by Dr. Sylvia A. Asa, MD, PhD, University of Toronto


This has been a challenging year for me:  I underwent major surgery on my spine in late 2023 and now am dealing with additional health issues in my family. As most of my friends know, my work is something I treasure and I hate to miss even a day of seeing interesting endocrine cases, reviewing submitted publications, and keeping abreast of the latest news in the field. You can only imagine how happy I have been to have access to digital tools that have allowed me to keep doing all those things while complying with doctor’s orders to allow my vertebral fusions to heal or sitting by my mother’s bedside, glancing at the monitors between case sign-outs and being there when she wakes up. Online access to the hospital IT systems provides me with the clinical data I need to interpret my cases, digital slides to review, and the ability to order special stains or molecular tests that are required for accurate interpretation.  I can teach remotely with residents viewing the same images at the same time, able to see the features that are critical for the diagnosis. Our systems are sufficiently robust that I can sign out even very large cases – as many as 150-200 slides – rapidly and efficiently. With zoom, I can consult with colleagues in consensus rounds and we can review whole slide images (WSIs) of difficult cases together. Multidisciplinary tumor boards are all done virtually and I can share the WSIs of cases with the team to inform decision-making for each patient. The really fun part for me is that my participation is so seamless that many people at my institution cannot tell the difference between when I am physically there or when I am participating virtually.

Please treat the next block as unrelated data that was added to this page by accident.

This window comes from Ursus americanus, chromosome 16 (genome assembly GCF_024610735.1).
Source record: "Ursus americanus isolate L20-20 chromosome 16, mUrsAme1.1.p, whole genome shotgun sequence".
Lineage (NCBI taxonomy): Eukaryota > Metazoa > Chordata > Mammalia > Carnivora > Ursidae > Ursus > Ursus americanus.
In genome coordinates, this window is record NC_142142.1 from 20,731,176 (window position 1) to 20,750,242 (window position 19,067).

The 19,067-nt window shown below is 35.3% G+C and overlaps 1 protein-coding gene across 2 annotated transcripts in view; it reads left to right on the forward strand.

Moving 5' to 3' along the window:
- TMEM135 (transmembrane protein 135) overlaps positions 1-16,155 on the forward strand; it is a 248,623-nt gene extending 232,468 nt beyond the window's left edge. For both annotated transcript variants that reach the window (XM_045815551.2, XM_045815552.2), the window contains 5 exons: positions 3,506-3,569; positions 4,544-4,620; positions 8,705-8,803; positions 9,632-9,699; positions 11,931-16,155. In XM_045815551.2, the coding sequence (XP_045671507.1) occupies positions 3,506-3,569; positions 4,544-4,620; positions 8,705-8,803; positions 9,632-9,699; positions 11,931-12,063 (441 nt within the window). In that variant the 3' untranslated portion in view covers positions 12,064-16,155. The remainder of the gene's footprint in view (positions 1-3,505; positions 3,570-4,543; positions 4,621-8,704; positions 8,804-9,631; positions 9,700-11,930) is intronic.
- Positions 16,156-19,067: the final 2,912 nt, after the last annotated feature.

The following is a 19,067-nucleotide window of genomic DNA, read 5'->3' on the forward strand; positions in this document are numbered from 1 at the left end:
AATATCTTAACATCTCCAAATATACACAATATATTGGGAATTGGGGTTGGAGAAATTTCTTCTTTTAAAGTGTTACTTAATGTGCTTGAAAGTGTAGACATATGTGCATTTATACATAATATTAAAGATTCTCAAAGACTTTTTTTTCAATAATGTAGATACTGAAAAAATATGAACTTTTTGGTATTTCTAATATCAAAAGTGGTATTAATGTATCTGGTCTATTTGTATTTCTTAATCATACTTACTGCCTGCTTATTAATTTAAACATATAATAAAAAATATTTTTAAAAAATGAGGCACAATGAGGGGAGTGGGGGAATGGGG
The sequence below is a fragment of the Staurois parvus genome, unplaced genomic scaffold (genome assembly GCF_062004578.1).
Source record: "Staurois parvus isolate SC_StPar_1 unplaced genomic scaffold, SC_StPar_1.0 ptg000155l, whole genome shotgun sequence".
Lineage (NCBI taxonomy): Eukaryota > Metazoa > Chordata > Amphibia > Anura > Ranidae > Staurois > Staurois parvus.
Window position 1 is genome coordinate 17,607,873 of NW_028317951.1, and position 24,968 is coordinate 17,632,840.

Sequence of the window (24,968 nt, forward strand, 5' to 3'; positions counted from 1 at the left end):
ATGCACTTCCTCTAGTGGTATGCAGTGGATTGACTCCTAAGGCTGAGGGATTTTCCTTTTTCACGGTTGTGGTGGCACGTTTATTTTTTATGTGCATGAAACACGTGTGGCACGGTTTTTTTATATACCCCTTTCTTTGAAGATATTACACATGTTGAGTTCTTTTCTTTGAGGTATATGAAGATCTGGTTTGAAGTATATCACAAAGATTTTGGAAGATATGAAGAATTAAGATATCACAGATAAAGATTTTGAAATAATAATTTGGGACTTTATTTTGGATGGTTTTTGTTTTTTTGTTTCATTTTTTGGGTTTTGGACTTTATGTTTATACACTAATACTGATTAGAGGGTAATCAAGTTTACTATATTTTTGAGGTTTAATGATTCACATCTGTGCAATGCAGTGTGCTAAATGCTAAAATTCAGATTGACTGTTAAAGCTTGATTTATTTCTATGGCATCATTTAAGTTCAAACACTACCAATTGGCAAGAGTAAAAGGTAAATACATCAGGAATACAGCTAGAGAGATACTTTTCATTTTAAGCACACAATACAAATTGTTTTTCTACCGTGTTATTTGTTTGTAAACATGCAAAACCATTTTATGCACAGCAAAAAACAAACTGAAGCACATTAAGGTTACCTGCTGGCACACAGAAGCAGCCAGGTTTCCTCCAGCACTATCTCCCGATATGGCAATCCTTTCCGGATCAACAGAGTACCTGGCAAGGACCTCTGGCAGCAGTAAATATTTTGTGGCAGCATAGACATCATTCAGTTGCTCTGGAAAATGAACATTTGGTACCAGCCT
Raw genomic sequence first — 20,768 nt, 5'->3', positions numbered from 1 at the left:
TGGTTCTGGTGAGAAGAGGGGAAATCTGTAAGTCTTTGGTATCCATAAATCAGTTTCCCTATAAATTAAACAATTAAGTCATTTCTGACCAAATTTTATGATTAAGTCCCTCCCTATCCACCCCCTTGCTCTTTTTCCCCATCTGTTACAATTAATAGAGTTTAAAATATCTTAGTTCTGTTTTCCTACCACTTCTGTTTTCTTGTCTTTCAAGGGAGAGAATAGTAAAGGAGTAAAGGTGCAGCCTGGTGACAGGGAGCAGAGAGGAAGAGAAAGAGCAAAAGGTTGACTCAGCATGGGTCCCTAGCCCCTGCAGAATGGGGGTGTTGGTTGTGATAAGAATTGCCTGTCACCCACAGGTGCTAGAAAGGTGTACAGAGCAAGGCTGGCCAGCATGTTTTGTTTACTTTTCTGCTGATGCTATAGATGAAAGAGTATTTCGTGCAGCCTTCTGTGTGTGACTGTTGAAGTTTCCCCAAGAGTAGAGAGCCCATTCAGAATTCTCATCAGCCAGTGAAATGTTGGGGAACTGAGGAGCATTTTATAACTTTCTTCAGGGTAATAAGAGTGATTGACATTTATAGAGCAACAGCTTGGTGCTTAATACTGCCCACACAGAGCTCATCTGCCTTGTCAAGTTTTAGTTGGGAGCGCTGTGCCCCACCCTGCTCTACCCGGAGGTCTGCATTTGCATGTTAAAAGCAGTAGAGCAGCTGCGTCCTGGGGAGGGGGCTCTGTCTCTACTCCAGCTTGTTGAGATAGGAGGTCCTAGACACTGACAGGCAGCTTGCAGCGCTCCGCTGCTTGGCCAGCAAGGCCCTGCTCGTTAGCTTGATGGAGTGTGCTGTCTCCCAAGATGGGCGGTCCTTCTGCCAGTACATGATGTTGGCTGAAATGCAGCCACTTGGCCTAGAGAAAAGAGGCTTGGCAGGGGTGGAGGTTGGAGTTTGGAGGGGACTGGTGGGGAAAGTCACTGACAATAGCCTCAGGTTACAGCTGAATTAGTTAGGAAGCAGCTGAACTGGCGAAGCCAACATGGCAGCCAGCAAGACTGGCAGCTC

The advances in medicine have been phenomenal, improving the outlook for patients with severe illnesses and giving us all better quality of life.  I am invigorated by the digitization of pathology that is allowing us to harmonize our work-life balance in an era of increasing case numbers and complexity along with decreased staffing.  Digital pathology is keeping me happy, able to work through the most challenging times, and ensures that the right patient has access to the right pathologist at the right time!



Disclaimer: In seeking to foster discourse on a wide array of ideas, the Digital Pathology Association believes that it is important to share a range of prominent industry viewpoints. This article does not necessarily express the viewpoints of the DPA; however, we view this as a valuable point with which to facilitate discussion.